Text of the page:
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Accommodation levels in Rio de Janeiro are anticipated to be at full occupancy during the conference. While it is not the responsibility of the United Nations to procure accommodation for the media, it should be noted that the Brazilian national organizing committee for Rio+20 has committed to blocking a minimum of 500 hotel rooms in Rio de Janeiro for media covering the conference. Costs must be covered by the media. For more details, visit: For information regarding room availability please contact: Terramar Travel Agency

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Media representatives must present their approval letter and copy when requesting their accommodations.

  • Published on: 8 May 2012
  • Submitted by: Major Group: Farmers

Rural Women Lag Behind on MDG
Governments have missed an important opportunity to support rural women. The failure of the negotiations at the Commission on the Status of Women to reach an outcome is a disappointing signal sent to women farmers around the world about their governments? commitment to address gender inequalities.

Rural women globally face persistent gaps in access to resources, knowledge and services, underpinned by persistent inequalities in rights. By all measures, despite repeated public commitments to gender equality, governments have by and large failed to meet even the most fundamental targets. Women lag behind on every Millennium Development Goal, except for the fourth goal of reducing the mortality of children under 5.

Women, about 79% of women in developing countries consider agriculture as their primary source of livelihood. Yet, because of cultural attitudes, discrimination and a lack of recognition for their role in food production, women have a reduced access to productive resources. In sub-Saharan Africa, only 15% of landholders are women and they receive less than 10% of credit and 7% of extension services. As a result, their productivity lags behind, negatively affecting their livelihoods and that of their families.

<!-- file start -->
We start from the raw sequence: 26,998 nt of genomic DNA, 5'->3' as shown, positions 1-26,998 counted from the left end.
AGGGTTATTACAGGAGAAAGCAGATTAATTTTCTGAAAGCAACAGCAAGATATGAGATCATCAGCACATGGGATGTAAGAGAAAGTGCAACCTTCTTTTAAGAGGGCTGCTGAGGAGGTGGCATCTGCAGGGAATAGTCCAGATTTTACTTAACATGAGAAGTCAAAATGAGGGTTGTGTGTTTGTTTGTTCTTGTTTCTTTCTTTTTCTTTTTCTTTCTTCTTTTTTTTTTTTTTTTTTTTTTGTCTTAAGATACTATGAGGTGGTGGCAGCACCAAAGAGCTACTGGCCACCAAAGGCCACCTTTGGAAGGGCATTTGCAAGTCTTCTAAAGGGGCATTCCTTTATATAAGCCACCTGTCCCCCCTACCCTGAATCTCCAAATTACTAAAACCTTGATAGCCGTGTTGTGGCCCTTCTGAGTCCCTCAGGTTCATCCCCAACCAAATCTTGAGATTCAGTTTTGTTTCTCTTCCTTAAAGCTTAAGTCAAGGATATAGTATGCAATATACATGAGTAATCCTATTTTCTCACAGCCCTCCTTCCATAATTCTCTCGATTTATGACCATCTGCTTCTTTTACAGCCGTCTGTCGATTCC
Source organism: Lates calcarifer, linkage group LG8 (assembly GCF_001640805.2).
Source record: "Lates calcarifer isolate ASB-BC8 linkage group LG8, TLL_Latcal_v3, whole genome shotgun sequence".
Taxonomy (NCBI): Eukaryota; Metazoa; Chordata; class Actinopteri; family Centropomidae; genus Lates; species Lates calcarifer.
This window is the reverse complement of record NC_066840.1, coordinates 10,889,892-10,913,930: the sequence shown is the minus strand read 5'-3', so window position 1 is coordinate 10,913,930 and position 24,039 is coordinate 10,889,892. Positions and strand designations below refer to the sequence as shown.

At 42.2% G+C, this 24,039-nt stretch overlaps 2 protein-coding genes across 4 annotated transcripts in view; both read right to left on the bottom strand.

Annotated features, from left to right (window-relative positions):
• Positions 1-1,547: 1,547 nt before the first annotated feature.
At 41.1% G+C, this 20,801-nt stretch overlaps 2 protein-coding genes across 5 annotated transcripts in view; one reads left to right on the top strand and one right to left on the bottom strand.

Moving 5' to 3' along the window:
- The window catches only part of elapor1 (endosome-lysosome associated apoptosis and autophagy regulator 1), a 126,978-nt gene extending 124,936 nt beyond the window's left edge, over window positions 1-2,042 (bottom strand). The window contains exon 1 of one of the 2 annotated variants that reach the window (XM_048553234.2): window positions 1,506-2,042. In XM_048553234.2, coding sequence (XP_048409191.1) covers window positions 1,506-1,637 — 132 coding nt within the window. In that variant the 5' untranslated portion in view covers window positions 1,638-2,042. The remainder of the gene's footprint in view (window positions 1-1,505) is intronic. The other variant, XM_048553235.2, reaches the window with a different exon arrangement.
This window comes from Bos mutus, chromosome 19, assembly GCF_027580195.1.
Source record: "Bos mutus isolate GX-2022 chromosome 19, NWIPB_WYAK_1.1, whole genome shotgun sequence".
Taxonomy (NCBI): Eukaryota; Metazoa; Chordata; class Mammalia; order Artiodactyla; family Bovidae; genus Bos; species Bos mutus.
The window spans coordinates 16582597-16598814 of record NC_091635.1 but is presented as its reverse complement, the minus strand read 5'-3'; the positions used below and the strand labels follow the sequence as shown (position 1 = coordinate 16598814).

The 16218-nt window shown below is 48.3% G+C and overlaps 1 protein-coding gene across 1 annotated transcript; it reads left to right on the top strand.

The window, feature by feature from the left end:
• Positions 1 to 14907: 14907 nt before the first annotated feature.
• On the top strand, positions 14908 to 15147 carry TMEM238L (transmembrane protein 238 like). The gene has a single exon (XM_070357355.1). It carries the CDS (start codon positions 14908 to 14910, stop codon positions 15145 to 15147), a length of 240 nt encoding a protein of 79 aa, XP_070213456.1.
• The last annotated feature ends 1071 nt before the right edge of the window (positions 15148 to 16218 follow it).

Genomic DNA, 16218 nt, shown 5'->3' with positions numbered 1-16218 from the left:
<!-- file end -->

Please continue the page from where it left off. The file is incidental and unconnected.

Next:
Lack of access to services and infrastructures takes away time from education and other opportunities and this gap in access disproportionately affects women and girls. According to FAO, in Malawi, for example, women spend over eight times as much time fetching wood and water per week than men, while in rural areas of Guinea, for example, women spend more than twice more than men on the same tasks.

Governments cannot afford to miss the next opportunity to set in motion concrete actions and programmes to truly address rural women?s needs. The outcomes of Rio+20 conference in June should make explicit the primary importance of gender equality and contain specific commitments to support women?s access to resources, knowledge, services, education, training and markets.

Robert Carlson, President of World Farmers said ?The failure to address the persistent inequalities that undermine rural women?s status and well-being should be the priority area of focus for governments leading into the Rio+20 conference in June. We will not achieve sustainable development if we do not achieve gender equality.?

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